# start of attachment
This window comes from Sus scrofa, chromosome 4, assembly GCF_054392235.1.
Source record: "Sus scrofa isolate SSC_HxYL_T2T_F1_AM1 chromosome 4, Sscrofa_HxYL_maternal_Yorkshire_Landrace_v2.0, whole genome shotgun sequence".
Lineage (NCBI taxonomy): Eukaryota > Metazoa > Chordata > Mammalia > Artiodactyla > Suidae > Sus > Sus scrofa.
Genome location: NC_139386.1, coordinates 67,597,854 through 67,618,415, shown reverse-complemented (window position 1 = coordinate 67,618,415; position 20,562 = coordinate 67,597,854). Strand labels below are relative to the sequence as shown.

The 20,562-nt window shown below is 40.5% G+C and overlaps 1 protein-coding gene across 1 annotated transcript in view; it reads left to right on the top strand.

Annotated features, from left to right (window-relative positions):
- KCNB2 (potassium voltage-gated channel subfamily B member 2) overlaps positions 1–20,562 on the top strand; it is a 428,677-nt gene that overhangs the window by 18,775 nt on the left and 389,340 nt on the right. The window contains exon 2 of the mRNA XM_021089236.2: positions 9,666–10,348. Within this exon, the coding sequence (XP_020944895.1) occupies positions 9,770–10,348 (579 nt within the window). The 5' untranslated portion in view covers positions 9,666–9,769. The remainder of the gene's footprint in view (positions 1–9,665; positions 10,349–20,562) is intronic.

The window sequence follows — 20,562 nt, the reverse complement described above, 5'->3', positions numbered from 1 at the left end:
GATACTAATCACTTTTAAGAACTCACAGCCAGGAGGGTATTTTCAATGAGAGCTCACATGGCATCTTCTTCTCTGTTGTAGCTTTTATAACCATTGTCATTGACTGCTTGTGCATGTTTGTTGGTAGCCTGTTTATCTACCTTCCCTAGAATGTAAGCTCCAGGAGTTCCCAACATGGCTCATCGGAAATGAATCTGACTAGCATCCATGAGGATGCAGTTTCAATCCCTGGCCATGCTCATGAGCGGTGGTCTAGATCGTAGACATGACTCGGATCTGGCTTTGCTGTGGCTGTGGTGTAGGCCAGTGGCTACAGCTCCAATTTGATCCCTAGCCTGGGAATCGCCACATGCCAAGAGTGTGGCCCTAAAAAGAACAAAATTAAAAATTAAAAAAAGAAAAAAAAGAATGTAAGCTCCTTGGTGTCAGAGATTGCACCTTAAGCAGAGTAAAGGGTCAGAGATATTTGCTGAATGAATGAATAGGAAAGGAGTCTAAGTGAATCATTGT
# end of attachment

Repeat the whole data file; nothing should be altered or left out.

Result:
This window comes from Sus scrofa, chromosome 4, assembly GCF_054392235.1.
Source record: "Sus scrofa isolate SSC_HxYL_T2T_F1_AM1 chromosome 4, Sscrofa_HxYL_maternal_Yorkshire_Landrace_v2.0, whole genome shotgun sequence".
Lineage (NCBI taxonomy): Eukaryota > Metazoa > Chordata > Mammalia > Artiodactyla > Suidae > Sus > Sus scrofa.
Genome location: NC_139386.1, coordinates 67,597,854 through 67,618,415, shown reverse-complemented (window position 1 = coordinate 67,618,415; position 20,562 = coordinate 67,597,854). Strand labels below are relative to the sequence as shown.

The 20,562-nt window shown below is 40.5% G+C and overlaps 1 protein-coding gene across 1 annotated transcript in view; it reads left to right on the top strand.

Annotated features, from left to right (window-relative positions):
- KCNB2 (potassium voltage-gated channel subfamily B member 2) overlaps positions 1–20,562 on the top strand; it is a 428,677-nt gene that overhangs the window by 18,775 nt on the left and 389,340 nt on the right. The window contains exon 2 of the mRNA XM_021089236.2: positions 9,666–10,348. Within this exon, the coding sequence (XP_020944895.1) occupies positions 9,770–10,348 (579 nt within the window). The 5' untranslated portion in view covers positions 9,666–9,769. The remainder of the gene's footprint in view (positions 1–9,665; positions 10,349–20,562) is intronic.

The window sequence follows — 20,562 nt, the reverse complement described above, 5'->3', positions numbered from 1 at the left end:
GATACTAATCACTTTTAAGAACTCACAGCCAGGAGGGTATTTTCAATGAGAGCTCACATGGCATCTTCTTCTCTGTTGTAGCTTTTATAACCATTGTCATTGACTGCTTGTGCATGTTTGTTGGTAGCCTGTTTATCTACCTTCCCTAGAATGTAAGCTCCAGGAGTTCCCAACATGGCTCATCGGAAATGAATCTGACTAGCATCCATGAGGATGCAGTTTCAATCCCTGGCCATGCTCATGAGCGGTGGTCTAGATCGTAGACATGACTCGGATCTGGCTTTGCTGTGGCTGTGGTGTAGGCCAGTGGCTACAGCTCCAATTTGATCCCTAGCCTGGGAATCGCCACATGCCAAGAGTGTGGCCCTAAAAAGAACAAAATTAAAAATTAAAAAAAGAAAAAAAAGAATGTAAGCTCCTTGGTGTCAGAGATTGCACCTTAAGCAGAGTAAAGGGTCAGAGATATTTGCTGAATGAATGAATAGGAAAGGAGTCTAAGTGAATCATTGT